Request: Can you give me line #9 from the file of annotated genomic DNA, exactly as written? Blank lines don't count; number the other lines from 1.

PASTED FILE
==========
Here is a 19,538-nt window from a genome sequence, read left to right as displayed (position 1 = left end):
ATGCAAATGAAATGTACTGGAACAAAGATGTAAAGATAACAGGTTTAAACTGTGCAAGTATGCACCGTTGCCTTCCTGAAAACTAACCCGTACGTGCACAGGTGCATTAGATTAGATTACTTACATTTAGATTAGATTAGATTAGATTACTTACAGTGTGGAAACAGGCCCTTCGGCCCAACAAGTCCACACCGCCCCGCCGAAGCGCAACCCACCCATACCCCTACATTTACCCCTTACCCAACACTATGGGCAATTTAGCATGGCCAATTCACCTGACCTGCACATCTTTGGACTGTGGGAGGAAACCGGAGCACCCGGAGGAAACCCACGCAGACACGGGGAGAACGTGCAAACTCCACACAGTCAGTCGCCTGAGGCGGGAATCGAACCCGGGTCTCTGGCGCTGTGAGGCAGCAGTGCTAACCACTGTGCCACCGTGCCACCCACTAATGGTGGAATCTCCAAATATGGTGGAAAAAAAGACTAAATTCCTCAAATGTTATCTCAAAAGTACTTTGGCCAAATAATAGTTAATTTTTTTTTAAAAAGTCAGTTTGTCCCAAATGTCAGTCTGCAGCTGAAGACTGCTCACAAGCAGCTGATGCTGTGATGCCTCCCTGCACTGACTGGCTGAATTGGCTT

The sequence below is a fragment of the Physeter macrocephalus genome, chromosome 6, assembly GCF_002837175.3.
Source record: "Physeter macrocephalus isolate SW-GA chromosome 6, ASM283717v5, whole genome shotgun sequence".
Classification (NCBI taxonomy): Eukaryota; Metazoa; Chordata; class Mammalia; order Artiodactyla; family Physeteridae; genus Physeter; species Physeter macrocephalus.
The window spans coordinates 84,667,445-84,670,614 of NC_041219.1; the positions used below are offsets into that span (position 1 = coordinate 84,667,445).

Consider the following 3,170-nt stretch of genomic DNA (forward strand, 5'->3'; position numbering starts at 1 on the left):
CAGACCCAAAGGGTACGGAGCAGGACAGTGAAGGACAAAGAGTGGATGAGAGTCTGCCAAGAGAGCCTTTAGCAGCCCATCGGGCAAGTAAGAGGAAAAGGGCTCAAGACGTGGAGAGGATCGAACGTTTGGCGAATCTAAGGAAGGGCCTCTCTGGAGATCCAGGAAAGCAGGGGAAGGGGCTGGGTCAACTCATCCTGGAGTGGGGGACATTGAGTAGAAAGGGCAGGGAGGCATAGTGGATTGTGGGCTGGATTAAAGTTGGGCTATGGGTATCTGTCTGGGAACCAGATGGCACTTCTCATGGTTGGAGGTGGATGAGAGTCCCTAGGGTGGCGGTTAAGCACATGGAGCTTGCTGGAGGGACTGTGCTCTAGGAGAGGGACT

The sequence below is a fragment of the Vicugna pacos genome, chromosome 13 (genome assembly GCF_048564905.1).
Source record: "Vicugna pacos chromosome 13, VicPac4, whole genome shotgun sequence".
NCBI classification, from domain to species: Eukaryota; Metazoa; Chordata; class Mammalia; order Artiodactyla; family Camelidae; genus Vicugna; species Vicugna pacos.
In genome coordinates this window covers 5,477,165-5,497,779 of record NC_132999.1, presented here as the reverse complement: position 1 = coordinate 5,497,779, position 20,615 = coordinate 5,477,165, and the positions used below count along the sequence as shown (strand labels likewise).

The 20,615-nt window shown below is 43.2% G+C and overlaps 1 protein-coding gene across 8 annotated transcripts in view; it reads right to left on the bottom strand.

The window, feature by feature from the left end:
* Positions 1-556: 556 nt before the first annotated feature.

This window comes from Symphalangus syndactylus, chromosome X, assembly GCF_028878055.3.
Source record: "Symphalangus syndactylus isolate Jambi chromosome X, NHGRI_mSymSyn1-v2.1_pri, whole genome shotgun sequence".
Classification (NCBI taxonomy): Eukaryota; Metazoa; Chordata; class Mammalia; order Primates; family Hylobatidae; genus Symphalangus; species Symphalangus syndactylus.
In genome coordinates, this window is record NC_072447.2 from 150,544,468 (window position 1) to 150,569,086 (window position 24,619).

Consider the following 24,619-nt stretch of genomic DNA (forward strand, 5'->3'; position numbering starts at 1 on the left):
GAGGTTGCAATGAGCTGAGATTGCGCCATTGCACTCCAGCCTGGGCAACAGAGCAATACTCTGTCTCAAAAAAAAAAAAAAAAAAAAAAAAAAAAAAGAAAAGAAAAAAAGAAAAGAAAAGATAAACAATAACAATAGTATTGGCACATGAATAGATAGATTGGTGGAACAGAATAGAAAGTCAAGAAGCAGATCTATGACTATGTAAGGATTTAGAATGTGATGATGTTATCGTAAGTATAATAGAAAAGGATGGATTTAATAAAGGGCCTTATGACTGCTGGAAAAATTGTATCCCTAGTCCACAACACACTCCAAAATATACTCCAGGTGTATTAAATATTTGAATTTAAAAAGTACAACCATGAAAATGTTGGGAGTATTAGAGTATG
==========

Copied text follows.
The sequence below is a fragment of the Vicugna pacos genome, chromosome 13 (genome assembly GCF_048564905.1).